BY INGRID BROWN Associate editor — special assignment email@example.com
JAMAICA Labour Party (JLP) Leader Andrew Holness said there is no truth to claims made by leadership aspirant Audley Shaw that he has not been a very visible Opposition leader.
According to Holness, the accusation is "another narrative created by persons wanting to challenge my leadership".
To support his argument, Holness pointed to the speech he made to the Private Sector Organisation of Jamaica, which earned him the ire of Prime Minister Portia Simpson Miller who labelled him an enemy of the State.
"I don't recall any other leader of the Opposition being so addressed, so obviously something I did was really stoking the PNP," Holness told the Jamaica Observer Press Club held at the newspaper's head offices in Kingston last Thursday.
Holness also cited his address to the JLP's annual conference last November which resulted in the ruling People's National Party (PNP) calling a press conference to respond to what he had said.
"Obviously I had crafted my speech to tackle the foundations of their argument," he said.
Holness said his presence on the ground was not as noticed before the leadership challenge.
"I keep saying to the persons in the media who talk about visibility, just tell me one issue on which I have not spoken, or the Labour Party has not spoken," he said. "I don't jump up and make ah whole heap a noise and gwaan bad, but I have solid positions that are reasoned".
Meanwhile, Holness's confidant and JLP stalwart Karl Samuda took JLP deputy leader and former MP Christopher Tufton to task for describing as a stupid strategy, Samuda's explanation as to why the JLP was not more forceful in its criticisms of the People's National Party (PNP) Government.
"What a naïve little chap," Samuda said. "The fact of the matter is that, knowing me and knowing this party, you think we would ease up on the PNP at any time? It is just that we are responsible and behave in a responsible way."
Two Sundays ago, Samuda had told a JLP meeting in Kingston, that Shaw and other officers of the party supporting his leadership challenge breached a collective agreement on the party's strategy in dealing with the Government.
"That strategy was laid out within a time frame, what we were going to do and at the end of the period we would begin a process of accelerating the pace against the People's National Party," Samuda told the meeting.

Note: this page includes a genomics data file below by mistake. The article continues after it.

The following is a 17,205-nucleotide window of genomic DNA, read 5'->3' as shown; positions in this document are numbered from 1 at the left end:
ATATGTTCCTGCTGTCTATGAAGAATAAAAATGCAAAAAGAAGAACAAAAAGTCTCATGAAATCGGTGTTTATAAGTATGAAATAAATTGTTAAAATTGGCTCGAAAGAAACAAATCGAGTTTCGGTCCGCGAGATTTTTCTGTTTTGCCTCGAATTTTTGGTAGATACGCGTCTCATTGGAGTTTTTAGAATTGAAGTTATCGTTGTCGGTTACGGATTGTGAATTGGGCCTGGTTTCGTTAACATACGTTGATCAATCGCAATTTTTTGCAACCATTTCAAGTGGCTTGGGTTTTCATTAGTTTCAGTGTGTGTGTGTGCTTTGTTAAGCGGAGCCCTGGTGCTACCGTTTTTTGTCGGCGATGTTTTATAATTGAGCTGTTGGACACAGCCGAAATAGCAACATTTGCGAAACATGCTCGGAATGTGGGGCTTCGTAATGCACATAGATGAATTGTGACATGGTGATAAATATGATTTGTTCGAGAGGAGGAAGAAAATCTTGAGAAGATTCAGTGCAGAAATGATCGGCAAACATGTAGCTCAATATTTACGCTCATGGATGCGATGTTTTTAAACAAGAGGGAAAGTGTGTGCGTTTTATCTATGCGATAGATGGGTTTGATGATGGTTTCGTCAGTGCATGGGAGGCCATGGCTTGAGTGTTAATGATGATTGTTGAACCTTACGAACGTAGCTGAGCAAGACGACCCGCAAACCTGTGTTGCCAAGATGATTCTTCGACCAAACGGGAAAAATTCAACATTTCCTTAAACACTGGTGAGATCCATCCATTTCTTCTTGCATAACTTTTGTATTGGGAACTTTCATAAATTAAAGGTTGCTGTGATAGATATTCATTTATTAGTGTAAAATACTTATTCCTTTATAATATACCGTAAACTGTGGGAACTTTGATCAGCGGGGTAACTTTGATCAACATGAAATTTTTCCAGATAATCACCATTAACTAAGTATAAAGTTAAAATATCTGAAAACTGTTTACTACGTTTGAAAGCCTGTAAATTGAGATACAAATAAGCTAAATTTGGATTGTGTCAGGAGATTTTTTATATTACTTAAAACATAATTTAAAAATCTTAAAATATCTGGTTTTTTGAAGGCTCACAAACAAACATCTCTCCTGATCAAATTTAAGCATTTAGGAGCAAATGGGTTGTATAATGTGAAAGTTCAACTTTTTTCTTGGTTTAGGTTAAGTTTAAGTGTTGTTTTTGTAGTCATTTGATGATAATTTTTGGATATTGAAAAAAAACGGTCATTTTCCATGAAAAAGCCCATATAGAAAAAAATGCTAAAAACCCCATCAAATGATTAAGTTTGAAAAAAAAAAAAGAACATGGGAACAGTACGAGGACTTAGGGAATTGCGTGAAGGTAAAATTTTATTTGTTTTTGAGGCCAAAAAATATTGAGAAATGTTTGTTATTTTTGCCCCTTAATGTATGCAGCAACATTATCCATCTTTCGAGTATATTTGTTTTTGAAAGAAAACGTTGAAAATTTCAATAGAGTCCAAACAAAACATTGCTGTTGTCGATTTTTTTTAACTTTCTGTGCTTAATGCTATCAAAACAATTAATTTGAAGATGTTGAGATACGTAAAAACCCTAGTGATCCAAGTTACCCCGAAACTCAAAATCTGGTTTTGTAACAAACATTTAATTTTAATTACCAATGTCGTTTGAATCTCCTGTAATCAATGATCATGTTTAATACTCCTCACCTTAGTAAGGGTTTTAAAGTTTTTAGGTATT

"We have just reached that stage, after two years, just reached the stage where we were going to launch a serious attack on the credibility of the PNP, when I heard that we were to be disrupted with a challenge," he added.
Last Thursday, Samuda said that Tufton should not use a position that is an established strategy and reduce it to this mockery.
Meanwhile, Holness said the JLP must not become a distraction for the failures of the PNP.
"So the PNP may do something wrong, but when we go to criticise we do it in such a way that the value of the criticism is lost to the style in which the criticism is made, and that is what we have changed," he told the Press Club.
According to Holness, the JLP has now taken on a more strategic approach in its criticism of the Government.
"So instead of running go out there and creating hell and mayhem for the editorial to be 'JLP create obstacles for growth', or the 'JLP blocks government policy', that cannot be the editorial anymore. When we say it is the Government's fault they can't turn back and point [at] us," he argued.
He cited the issue of unemployment, noting that when he was education minister he put in place policies that improved CXC passes from 6,000 to close to 10,000.
This, he said, meant more students qualified for university to go into the job market. However, they can't find any jobs now.
"So when I say it is the PNP's fault, I want to see which man is going to say we had anything to do with it. They had two clear years to implement their policies -- their JEEP and Jamaica Employ -- and they have not done it," Holness said.
"Don't blame me, blame the PNP, and that is strategy," Holness disclosed.
"Now, those persons who want to take advantage of the sacrifice that we have made and the plans that we have laid, for their own personal benefits, the delegates of the party are very perceptive and they see through them," he said.